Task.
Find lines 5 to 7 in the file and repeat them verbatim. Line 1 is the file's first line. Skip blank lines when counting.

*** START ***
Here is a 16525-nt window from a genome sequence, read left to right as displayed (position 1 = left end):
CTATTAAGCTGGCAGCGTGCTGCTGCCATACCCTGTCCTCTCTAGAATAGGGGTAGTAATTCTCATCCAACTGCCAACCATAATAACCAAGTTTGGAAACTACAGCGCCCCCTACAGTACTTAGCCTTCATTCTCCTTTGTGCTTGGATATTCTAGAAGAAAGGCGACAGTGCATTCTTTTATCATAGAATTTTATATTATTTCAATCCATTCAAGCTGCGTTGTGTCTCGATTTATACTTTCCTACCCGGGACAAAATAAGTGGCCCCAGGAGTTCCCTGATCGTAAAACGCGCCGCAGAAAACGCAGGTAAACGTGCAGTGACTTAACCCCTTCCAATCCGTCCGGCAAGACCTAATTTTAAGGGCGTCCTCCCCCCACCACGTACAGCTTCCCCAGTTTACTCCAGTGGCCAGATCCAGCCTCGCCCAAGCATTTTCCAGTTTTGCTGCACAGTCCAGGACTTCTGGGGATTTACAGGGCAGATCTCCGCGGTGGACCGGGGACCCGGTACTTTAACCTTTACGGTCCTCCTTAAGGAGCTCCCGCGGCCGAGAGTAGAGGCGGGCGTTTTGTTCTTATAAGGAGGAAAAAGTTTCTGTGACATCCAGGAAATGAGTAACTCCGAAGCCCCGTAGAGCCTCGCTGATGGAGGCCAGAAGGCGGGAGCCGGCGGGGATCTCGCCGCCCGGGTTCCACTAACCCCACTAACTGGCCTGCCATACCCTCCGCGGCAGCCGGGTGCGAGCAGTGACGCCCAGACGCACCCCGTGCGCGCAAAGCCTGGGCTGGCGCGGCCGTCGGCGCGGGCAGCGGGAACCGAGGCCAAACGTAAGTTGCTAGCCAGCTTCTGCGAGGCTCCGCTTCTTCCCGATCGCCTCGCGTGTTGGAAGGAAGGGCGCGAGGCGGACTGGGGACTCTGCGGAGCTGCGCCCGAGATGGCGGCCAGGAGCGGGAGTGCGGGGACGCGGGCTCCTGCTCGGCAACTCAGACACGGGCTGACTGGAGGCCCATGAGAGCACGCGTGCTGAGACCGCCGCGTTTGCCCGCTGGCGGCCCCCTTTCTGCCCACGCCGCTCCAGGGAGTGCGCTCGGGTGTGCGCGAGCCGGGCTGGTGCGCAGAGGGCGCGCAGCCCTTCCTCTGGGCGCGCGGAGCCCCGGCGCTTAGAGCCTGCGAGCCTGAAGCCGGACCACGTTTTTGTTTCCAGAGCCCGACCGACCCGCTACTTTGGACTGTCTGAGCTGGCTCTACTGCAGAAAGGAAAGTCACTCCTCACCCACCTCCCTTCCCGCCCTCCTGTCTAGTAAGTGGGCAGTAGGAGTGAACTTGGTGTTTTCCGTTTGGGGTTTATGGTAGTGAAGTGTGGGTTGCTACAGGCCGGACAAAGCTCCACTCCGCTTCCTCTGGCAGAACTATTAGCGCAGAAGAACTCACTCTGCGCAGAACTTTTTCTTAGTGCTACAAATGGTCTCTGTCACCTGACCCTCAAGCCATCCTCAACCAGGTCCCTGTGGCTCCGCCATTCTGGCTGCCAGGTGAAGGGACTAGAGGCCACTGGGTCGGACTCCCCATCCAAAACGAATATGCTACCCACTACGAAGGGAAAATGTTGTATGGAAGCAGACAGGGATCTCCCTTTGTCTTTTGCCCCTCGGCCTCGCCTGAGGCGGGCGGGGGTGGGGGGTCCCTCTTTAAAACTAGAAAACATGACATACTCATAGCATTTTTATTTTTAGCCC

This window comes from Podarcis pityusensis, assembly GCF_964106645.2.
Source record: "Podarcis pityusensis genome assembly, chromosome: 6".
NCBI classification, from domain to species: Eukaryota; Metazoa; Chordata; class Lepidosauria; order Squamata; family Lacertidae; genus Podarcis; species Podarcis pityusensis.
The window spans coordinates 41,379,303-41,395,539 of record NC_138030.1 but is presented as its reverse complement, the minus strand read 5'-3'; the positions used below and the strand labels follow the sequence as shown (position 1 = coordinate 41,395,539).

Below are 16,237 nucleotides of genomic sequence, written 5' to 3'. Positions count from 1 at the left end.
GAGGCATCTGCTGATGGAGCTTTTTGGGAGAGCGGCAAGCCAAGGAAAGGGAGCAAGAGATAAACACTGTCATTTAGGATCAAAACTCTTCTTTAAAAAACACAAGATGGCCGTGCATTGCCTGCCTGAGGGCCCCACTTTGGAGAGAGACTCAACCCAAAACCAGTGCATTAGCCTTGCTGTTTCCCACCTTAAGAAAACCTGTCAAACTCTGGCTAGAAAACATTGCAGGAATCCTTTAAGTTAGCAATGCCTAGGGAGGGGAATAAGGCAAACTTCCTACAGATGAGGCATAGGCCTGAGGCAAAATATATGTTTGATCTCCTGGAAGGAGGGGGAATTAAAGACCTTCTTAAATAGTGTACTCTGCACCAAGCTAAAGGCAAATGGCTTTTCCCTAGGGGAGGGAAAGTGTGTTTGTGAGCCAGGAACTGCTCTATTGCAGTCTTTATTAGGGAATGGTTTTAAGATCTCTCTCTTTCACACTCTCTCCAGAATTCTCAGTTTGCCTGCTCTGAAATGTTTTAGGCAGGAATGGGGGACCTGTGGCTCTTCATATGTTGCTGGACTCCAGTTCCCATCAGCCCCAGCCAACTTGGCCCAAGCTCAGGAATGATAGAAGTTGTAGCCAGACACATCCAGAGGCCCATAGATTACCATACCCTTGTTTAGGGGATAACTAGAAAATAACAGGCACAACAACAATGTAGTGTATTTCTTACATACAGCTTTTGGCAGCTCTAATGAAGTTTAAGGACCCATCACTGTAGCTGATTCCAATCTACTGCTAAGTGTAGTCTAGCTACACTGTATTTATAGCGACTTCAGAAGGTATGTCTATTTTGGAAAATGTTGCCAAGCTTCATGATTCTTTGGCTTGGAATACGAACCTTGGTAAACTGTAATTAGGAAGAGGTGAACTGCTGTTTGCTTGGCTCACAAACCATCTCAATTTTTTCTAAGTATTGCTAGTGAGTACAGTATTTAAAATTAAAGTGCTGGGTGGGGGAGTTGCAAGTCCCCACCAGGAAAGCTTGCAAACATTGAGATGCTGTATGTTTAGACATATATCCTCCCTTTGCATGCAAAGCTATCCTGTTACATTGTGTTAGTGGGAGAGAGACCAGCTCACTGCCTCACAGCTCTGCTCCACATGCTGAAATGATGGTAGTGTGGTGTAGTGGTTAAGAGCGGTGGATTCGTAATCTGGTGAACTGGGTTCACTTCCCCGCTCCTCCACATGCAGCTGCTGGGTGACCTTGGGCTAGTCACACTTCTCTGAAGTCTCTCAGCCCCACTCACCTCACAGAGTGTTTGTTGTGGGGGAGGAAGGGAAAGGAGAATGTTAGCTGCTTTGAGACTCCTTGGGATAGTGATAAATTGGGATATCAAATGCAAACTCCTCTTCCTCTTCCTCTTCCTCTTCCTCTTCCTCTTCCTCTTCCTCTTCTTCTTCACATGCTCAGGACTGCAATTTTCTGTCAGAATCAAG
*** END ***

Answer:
NCBI classification, from domain to species: Eukaryota; Metazoa; Chordata; class Lepidosauria; order Squamata; family Lacertidae; genus Podarcis; species Podarcis pityusensis.
The window spans coordinates 41,379,303-41,395,539 of record NC_138030.1 but is presented as its reverse complement, the minus strand read 5'-3'; the positions used below and the strand labels follow the sequence as shown (position 1 = coordinate 41,395,539).

Below are 16,237 nucleotides of genomic sequence, written 5' to 3'. Positions count from 1 at the left end.